Duckworth Highlights Need for Nonpartisan Afghanistan War Commission During Foreign Policy’s “Her Power” Digital Summit
[WASHINGTON, DC] – U.S. Senator Tammy Duckworth (D-IL), member of the U.S. Senate Armed Services Committee (SASC) who served in the Reserve Forces for 23 years and is Chair of the SASC Airland Subcommittee, participated in Foreign Policy’s “Her Power” Digital Summit to highlight the need for her bill, the Afghanistan War Commission Act of 2021, to establish a nonpartisan, independent commission to examine every aspect of the 20-year war in Afghanistan and report out actionable recommendations to ensure our nation learns the right lessons and never makes the same mistakes again. During the event, Duckworth also discussed how our nation can better empower women and girls around the world and talked about her experiences in the Army as well as the barriers she’s torn down during her career. Video of Duckworth’s remarks during the event can be found here.
- “My legislation would establish the commission to look at the span of the 20 years of the United States’ involvement in Afghanistan, but then also look at the breadth of government—from administrations in the White House, to all the different Congresses, to each of the different departments—because we need to learn what we did wrong. After 20 years and trillions of dollars of taxpayer money, within a week of us leaving Afghanistan, the country collapsed—what happened?”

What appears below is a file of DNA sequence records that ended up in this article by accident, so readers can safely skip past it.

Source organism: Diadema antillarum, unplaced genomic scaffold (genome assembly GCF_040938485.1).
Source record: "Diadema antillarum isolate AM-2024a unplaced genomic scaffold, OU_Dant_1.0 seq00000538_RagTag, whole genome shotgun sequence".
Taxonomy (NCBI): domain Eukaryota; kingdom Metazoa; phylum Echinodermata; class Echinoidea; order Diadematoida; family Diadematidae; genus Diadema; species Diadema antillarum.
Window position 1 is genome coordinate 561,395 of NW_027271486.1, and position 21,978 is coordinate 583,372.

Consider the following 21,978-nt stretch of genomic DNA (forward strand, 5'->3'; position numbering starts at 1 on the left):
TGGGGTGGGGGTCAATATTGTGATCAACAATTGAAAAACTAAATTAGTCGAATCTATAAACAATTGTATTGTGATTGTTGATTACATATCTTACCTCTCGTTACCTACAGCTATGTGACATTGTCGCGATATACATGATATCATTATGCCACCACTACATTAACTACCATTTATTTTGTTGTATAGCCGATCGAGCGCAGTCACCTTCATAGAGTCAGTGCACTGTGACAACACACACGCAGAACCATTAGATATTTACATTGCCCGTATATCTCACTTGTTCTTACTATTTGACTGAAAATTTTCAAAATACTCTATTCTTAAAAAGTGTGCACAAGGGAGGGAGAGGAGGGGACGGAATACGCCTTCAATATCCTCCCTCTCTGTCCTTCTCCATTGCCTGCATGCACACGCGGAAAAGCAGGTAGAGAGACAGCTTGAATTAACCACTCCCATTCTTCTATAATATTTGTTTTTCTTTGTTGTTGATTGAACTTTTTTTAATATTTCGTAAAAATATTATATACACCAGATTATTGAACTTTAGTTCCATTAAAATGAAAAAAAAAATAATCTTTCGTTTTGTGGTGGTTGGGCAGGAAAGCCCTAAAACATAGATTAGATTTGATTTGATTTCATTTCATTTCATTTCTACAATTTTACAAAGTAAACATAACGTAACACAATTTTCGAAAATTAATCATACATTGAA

- “I’ve always been the only woman in an all-male unit or one of just a handful of women. And all along the way, I was just trying to do my job—but that involved me having to get the rules changed. And so what I try to do now is make sure I mentor younger women to pursue those the careers that they want to pursue, but also mentor young men as well. Because young men need to see that women can be leaders, that women can be strong, that women are people they need to respect and try to emulate.”
- “One thing about both the military and being an elected official is that I do get equal pay for equal work, which is something I’ve enjoyed my entire career, which most civilian women do not enjoy. A lot of military women, when they leave the military and go into the civilian workforce, actually see a drop in their income relative to their male counterparts. And that's why you see a higher percentage of homeless veterans are actually women and women who are heads of households.”
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